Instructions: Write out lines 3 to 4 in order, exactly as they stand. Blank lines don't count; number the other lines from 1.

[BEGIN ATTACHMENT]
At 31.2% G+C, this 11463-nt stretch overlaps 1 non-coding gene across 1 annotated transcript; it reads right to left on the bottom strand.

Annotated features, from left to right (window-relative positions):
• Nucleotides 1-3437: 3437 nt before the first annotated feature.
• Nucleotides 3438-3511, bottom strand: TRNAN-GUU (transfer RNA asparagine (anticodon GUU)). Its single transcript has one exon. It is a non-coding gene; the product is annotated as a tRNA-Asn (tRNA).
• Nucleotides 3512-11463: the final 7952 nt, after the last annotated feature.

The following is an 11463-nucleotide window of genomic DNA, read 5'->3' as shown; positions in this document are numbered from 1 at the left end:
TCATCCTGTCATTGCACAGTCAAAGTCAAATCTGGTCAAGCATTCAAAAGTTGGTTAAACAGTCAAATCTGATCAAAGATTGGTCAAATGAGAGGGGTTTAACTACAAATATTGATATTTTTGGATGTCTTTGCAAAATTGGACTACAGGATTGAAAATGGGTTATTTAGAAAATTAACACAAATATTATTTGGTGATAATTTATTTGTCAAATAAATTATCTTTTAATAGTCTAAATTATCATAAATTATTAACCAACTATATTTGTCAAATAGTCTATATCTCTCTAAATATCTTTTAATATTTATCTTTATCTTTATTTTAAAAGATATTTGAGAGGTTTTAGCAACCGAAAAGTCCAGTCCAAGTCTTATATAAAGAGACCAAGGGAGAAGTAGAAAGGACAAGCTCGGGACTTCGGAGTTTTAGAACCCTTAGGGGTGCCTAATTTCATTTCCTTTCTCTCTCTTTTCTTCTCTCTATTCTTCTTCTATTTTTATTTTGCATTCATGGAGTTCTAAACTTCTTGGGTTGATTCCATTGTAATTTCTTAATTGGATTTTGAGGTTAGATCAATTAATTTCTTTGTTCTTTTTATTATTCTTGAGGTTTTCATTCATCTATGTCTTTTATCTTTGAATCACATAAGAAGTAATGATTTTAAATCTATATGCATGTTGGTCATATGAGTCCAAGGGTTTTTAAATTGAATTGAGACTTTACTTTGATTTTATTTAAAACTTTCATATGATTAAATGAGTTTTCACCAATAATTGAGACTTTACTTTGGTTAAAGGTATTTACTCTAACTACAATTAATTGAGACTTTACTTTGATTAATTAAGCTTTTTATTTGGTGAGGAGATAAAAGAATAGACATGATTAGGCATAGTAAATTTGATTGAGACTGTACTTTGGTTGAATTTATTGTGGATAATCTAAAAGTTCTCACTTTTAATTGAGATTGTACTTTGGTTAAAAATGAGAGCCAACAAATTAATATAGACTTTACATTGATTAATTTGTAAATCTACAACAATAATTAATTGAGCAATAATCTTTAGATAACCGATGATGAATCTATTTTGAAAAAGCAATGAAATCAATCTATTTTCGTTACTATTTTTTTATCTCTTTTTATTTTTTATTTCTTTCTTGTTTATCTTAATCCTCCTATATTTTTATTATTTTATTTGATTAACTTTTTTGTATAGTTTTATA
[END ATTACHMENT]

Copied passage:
• Nucleotides 1-3437: 3437 nt before the first annotated feature.
• Nucleotides 3438-3511, bottom strand: TRNAN-GUU (transfer RNA asparagine (anticodon GUU)). Its single transcript has one exon. It is a non-coding gene; the product is annotated as a tRNA-Asn (tRNA).